Mona Lisa Smile
- Current Status
- In Season
- 119 minutes
- Wide Release Date
- Kirsten Dunst, Maggie Gyllenhaal, Julia Roberts, Julia Stiles, Topher Grace, Marcia Gay Harden, Dominic West
- Mike Newell
- Julia Roberts
- Columbia Pictures
- Lawrence Konner, Mark Rosenthal
- Drama, Historical
We gave it a D
Like a starlet in a Melrose Avenue boutique shopping for vintage fashions, Mona Lisa Smile wears the 1950s like a funky sweater twinset covering toned abs and a navel ring: The movie’s a Vanity Fair cover shoot posing as a feminist lesson for postfeminist moviegoers who never understood the big whoop about keeping one’s name after marriage. It’s a gussied-up sorority-of-rising-stars project produced, I fantasize, by baby-boomer studio guys whose younger spouses articulately defend a woman’s right to stay home and raise the kids.
Hoo boy, I’m just getting started. The setting is Wellesley College, Eisenhower era, when the goal of any normal girl was marriage. Period. Or so goes the simplistic premise of this addled, Bush-era moral tale, a reduction of big, vital ’50s issues into a no-carb pudding of ideas by writers Lawrence Konner and Mark Rosenthal, directed (as if by a Martian landed at a Seven Sisters college) by Mike Newell. For Betty (Kirsten Dunst), the traditionalist alpha girl in a klatch of dormitory-mates who each represent a type rather than embody a person, marriage to a suitable society catch is all she and her monster mother dream of, never mind that incipient rat-finkdom flashes across the society fiancé’s face.
The only thing that would make the horrid domesticity even rosier is if Betty could swap recipes with her best friend, Joan (Julia Stiles), as a wifey-in-arms; Joan is engaged to a swell, square fellow (Topher Grace), and all signs point to ”I do,” except for Joan’s small problem that she’s brainy and harbors a flickering interest in law school. Connie (”Ed”’s Ginnifer Goodwin) believes that because she’ s a gawky scholarship student who plays the cello, no man will ever love her. And Giselle (Maggie Gyllenhaal) believes — or rather, Konner and Rosenthal deduce, unsubtly — that because she’s Jewish on a campus of WASPs, and therefore sophisticated, self-destructive, alluring, and screwed-up, she’s free to enjoy sex with older men. (Gyllenhaal has a great time playing the whore of Mensa.)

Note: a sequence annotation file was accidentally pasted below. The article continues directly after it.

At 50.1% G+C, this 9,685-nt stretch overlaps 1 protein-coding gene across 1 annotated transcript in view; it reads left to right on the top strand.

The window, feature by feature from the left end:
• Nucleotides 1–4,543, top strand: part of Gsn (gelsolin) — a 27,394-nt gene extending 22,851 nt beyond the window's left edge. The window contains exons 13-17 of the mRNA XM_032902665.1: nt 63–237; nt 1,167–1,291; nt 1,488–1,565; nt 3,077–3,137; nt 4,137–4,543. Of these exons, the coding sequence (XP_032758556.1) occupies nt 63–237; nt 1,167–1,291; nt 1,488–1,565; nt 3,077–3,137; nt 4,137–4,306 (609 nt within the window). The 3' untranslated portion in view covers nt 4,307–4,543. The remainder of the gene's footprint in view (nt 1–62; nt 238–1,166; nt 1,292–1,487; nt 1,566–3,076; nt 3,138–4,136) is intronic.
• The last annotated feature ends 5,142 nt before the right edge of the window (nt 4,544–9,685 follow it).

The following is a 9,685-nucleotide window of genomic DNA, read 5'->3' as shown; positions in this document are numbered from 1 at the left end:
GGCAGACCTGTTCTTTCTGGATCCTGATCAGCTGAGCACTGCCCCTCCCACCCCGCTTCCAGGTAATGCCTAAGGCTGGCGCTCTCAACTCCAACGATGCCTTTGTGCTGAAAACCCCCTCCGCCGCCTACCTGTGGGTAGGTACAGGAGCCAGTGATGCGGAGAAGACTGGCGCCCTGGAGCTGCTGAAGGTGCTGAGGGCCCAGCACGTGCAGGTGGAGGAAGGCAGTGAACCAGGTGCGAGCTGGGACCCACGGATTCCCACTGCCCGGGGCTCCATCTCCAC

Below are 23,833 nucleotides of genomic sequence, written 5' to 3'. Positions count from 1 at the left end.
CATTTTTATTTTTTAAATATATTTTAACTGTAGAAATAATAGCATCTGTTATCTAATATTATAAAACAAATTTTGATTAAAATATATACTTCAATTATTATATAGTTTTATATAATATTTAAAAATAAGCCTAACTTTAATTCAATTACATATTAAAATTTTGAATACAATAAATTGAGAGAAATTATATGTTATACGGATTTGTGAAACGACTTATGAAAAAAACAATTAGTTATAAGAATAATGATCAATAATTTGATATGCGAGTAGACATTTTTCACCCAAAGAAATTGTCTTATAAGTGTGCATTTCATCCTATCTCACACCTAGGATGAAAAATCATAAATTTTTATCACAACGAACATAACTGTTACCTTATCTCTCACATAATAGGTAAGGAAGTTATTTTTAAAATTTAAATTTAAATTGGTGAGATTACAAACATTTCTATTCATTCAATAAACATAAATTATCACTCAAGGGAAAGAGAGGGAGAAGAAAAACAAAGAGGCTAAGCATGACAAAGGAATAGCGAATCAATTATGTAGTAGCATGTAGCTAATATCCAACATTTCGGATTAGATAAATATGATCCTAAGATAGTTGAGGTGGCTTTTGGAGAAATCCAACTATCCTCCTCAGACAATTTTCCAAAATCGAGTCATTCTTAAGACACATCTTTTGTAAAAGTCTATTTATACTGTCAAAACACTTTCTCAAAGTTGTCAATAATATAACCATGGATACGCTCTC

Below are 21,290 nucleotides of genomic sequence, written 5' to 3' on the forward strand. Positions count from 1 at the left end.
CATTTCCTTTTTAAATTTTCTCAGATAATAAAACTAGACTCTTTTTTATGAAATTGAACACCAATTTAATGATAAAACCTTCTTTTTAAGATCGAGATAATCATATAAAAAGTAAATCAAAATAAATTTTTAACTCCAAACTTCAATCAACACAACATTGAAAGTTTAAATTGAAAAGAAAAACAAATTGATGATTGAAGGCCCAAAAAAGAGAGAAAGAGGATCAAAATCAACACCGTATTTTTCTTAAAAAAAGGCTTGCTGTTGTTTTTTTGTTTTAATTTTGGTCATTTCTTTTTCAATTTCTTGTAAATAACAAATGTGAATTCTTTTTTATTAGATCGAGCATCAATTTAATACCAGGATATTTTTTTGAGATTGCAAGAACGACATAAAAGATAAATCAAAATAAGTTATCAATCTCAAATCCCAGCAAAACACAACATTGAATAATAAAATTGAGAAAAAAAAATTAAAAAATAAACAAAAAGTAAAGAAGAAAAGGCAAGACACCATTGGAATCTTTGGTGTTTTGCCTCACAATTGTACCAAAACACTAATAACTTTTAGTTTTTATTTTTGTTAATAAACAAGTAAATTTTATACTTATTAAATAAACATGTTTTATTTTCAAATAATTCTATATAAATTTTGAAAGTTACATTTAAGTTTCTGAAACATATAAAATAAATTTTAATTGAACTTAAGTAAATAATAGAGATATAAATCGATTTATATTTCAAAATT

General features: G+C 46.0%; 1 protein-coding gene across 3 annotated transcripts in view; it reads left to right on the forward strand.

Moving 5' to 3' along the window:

Clearly, these girls need an education in 2003 womanly options. That’s where Julia Roberts comes in — a Gen-X superstar bestowing smiles on her Gen-Y colleagues as Katherine Watson, a freethinking art history professor. Katherine is in her prime, like Miss Jean Brodie. She’s a cookie-cutter original, one of those damn colorful teachers disliked by the rest of the faculty because she drinks at town bars. Katherine arrives, bringing little more than a box of slides that include — gasp — modern art. She leaves behind a great guy, played thanklessly by John Slattery, and picks up a faculty rake, played thanklessly by Dominic West. She causes trouble. She makes her students look at Jackson Pollock drip painting while Roberts assumes expressions of sensitivity to complement her fabulous wardrobe of bohemian jewelry.
Katherine doubtless wouldn’t give her students a grade, preferring that they write their own pass-fail self-evaluation. At EW, though, we’re old-school.